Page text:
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Elected Official Campaigning Revamped

Have Experience, will travel.
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We need a revamping of the method in which our elected officials can campaign for a position. I think there should be a few very simple rules.

1. No direct advertising via media outlets.

2. Very structured "debates". these would consist of a list of questions (say 25), which the candidates would have to answer ALONE, without anyone else's help. (get rid of other people putting words in h(is|er) mouth. The answers to these questions would be read, or posted via the media outlets for everyone to read. The candidates would then also debate the questions.

3. The posting of the candidates resume, and if they had been in a previous political position pof voting, information about the bills they voted on, and how they voted. All of this would be supplied by a known third-party, simliar to how companies hire places like PriceWaterhouse to oversee giveaways and such. The resume would also have to be checked out for accuracy somehow.

4. get rid of the parties. This is a whole separate subject, but needs to be part of this.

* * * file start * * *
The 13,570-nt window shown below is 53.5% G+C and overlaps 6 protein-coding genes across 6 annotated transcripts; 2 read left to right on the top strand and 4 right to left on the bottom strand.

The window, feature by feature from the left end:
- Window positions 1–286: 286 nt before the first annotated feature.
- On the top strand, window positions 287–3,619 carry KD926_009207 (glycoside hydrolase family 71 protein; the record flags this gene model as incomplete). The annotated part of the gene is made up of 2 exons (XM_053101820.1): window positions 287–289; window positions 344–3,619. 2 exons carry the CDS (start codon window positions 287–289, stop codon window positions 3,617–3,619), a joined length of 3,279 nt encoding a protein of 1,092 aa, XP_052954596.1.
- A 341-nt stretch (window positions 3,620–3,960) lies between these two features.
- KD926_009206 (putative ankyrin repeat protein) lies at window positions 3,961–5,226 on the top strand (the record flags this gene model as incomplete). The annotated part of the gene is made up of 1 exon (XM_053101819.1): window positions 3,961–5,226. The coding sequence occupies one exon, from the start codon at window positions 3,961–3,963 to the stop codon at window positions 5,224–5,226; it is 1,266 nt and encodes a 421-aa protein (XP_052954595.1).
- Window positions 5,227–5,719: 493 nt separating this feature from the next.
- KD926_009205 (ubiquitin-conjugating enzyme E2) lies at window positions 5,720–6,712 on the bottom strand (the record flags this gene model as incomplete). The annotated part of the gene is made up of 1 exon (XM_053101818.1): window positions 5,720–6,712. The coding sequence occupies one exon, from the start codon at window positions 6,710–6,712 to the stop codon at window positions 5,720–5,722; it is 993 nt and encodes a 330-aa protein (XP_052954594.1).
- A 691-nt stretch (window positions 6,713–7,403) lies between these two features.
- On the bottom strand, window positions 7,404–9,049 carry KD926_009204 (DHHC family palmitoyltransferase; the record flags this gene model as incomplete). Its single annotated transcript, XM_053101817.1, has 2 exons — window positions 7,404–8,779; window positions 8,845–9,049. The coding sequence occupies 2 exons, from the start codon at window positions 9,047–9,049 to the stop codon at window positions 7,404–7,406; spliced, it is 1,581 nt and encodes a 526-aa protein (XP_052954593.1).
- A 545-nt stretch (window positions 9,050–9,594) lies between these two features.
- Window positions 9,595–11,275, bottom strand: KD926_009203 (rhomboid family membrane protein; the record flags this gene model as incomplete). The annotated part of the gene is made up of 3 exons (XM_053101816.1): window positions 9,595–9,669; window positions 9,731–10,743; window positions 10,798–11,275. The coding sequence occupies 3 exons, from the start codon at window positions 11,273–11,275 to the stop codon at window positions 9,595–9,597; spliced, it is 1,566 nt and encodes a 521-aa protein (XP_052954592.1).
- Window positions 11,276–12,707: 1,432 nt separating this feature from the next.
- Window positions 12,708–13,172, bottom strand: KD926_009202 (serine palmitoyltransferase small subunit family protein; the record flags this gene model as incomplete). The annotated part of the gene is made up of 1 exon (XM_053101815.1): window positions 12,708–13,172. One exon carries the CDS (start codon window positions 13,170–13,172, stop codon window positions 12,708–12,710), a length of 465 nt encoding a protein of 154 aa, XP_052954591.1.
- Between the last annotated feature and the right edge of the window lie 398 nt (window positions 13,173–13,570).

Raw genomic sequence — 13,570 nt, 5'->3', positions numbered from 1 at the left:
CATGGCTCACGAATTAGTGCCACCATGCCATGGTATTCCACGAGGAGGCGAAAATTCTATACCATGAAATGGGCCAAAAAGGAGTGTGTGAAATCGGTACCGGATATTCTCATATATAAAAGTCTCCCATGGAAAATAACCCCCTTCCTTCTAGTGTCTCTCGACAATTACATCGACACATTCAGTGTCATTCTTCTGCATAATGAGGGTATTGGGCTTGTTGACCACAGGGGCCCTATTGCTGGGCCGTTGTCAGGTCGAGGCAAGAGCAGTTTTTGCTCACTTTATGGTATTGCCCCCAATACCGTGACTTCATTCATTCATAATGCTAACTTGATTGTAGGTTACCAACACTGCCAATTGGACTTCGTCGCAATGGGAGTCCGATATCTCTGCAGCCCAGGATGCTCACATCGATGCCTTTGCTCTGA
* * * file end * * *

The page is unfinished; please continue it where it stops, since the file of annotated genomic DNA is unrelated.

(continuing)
5. NO campaign promises. There is absolutely no way that they can faithfully promise something anyway.

Basically, get rid of ALL of the lies, streching of truth, mudslinging, etc. Just the Facts. We can then vote, knowing that we know what we need to know, rather than hoping that they haven't just been full of shit.

pixel, Sep 15 2000

Bushisms. http://slate.msn.co...2000&idMessage=6066
[Scott_D, Sep 15 2000, last modified Oct 04 2004]

Skeletons in the Closet. http://www.realchange.org/
[Scott_D, Sep 15 2000]

The Center for Public Integrity http://www.publicintegrity.org/
Lotsa stuff on our Honorable elected reps. [Scott_D, Sep 15 2000, last modified Oct 04 2004]

Bush2.0 recall http://bbs.slate.ms.../posts/ow/13430.asp
Just for fun. [Scott_D, Sep 15 2000]

Vote Smart http://www.vote-smart.org/
Public data about how public officials have executed their public duties. [hello_c, Sep 15 2000, last modified Oct 04 2004]

'What are your thoughts on the protection of religious freedom?' http://www.celticcr.../wiccaquestion.html
Shrub: 'I do not think witchcraft is a religion...' [StarChaser, Sep 15 2000, last modified Oct 04 2004]

Skeletons in the Closet. http://www.realchange.org/
[Scott_D, Oct 04 2004]

Bush2.0 recall http://bbs.slate.ms.../posts/ow/13430.asp
Just for fun. [Scott_D, Oct 04 2004]

[link]






       This would ruin campaigns, pixel, by taking all of the fun of embarrasing the candidates, and mercilessly mocking the dumb things they say on a daily basis (see Bushisms) - my main objection - maybe we could suprise them in the shower with the twenty questions of something.